With a need in the bullpen addressed by the signing of reliever Joaquin Benoit earlier, Tigers General Manager Dave Dombrowski turned his attention to solidifying a catchers position that was amongst the worst in the league offensively in 2010. To do so, he signed none other than Victor Martinez, hands down the bet option available among this seasons crop of free agent catchers. While we can debate the overall value of Martinez as a catcher and how he will fit in with the 2011 Tigers (and we will, at length!) it’s safe to say that the acquisition of Martinez will, at a minimum, make the the Tigers often punchless lineup last season, much more formidable for the foreseeable future.
First, lets break down the contract. At four years, and fifty million dollars - the Tigers will be acquiring Martinez for what is likely to be the beginning of the decline phase of his career. Ideally, you’d probably like to give Martinez, 33 in late December, maybe just three years as catchers (and most players in general) tend to decline offensive at a pretty steep rate after age 34-35. But given the scarcity of good hitting catchers, combined with the Tigers general lack of offense, and the fact that Martinez will likely spend a good amount of time at designated hitter - the contract has an above average chance at being worthwhile in my opinion.
Over the past four full seasons, Martinez has been worth 4.5 (2007), 0.6 (2008), 4.7 (2009), and 3.0 WAR (2010) - using our standard rate of 4.25m per win, he’s been worth a total 54.4m during those three seasons. Of course, his 2008 was mostly lost due to injury, and that’s worth at least noting.
Given the fact that hose four seasons were essentially the back-end of his prime, and he’ll be 33 at the outset of this contract, it’s unlikely that he duplicates that level of value - but he doesn’t need to in order to justify his deal. At 50m over four years, he’ll need to average ‘just’ 2.94 WAR per season. Obviously that’s still an impressive mark, and it will be difficult for him to attain without spending significant time as a close-to-league-average catcher - but it’s do-able. The switch hitting Martinez, even at 32 years old, didn’t show any noticeable signs of decline at the plate as he continued to hit with the games best offensive catchers, posting a .302/.351/.493 - .844 OPS that was second only to Joe Mauer in the American League.
Of course his value to the Tigers will ultimately be defined by just how much time he can spend behind the plate as a capable option at catcher, because his bat is great at that position, but significantly less so as a DH. Martinez has long been known as a below average receiver behind the plate, and struggled as much as ever in throwing out runners in 2010 as teams ran at will, stealing 99 bases in 125 attempts (a 79.5% success rate). But if he can manage to stay healthy, and not get any worse, at least in the near-term (the next two years) he’ll provide just what the Tigers need.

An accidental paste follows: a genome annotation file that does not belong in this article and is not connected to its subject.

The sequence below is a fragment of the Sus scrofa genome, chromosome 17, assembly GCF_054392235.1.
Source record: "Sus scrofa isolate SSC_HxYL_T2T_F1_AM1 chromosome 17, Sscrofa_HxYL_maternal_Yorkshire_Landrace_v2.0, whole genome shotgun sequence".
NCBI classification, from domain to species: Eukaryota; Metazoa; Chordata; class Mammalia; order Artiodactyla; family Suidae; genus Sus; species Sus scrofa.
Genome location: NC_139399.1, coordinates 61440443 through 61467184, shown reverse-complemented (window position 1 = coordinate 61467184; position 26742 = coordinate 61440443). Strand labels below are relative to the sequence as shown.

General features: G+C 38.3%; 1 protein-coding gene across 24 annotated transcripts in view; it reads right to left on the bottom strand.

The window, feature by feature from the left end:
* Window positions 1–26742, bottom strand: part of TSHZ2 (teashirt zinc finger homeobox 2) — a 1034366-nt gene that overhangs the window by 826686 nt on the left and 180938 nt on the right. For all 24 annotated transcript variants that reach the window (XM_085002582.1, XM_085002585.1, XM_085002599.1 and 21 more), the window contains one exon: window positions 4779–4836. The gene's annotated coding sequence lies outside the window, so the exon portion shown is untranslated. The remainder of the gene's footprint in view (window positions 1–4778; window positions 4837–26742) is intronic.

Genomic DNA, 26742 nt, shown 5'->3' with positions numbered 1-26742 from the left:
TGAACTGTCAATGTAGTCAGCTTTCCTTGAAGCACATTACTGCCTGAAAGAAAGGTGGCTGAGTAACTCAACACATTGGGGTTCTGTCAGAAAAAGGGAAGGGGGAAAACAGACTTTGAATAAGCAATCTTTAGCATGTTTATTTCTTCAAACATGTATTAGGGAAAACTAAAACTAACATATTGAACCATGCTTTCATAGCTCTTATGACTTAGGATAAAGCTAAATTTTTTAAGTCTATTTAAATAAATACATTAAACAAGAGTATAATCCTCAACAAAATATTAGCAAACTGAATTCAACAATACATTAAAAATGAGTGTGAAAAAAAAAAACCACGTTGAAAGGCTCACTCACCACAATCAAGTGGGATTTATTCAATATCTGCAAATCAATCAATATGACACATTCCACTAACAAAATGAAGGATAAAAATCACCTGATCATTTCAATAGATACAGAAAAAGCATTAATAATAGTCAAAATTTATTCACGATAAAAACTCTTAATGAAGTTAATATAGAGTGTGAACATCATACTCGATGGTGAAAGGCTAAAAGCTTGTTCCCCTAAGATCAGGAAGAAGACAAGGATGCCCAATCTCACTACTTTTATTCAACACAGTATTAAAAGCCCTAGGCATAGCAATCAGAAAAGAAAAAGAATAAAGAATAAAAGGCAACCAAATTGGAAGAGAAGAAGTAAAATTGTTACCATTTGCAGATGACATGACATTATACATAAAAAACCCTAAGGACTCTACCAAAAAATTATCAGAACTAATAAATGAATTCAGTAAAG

In Alex Avila the Tigers have a solid back-up. The 23 year old Avila was rushed to the Majors in 2009 as the Tigers needed someone to pair with the now departed Gerald Laird, and his power bat against right-handed pitching helped carry the Tigers through their late-season playoff push that ultimately came up just short. But Avila, at this point at least, is strictly a platoon option as he struggles mightily against left-handed pitching. That said, he’s a solid if unspectacular defender who does a capable job of controlling the running game and should be a fine late-game replacement should the Tigers feel the need to replace Martinez in such situations. Offensively, he’ll make a decent platoon partner against right-handed pitching when the Tigers decide to have Martinez DH.
As Martinez ages, particularly over the final two years of his contract, it’s likely that he’ll be increasingly relegated to DH duties where his bat should still be around league average for the position. The hope for the Tigers would be that Martinez stays healthy and proves to be a capable option at catcher for the next two seasons while continuing to post WAR marks in the 4.0 range while providing help in the middle of the lineup -either by creating chances in front of Miguel Cabrera, or by providing “protection” (which I really don’t believe in) behind him. Personally, I’d probably bat Martinez ahead of Cabrera if only because Martinez’s bat simply isn’t such a threat, even now, to prevent teams from working around Cabrera.
If Martinez can stay healthy and follow a WAR progression of 4.0 - 4.0 - 2.5 - 2.5 through his contract, he’ll more than justify the signing. Of course, that’s always the risk in signing free agents. You’re going to pay them for the best possible scenario, and are always unlikely to get it. But as free agent signings go, I think this is one that will pay off.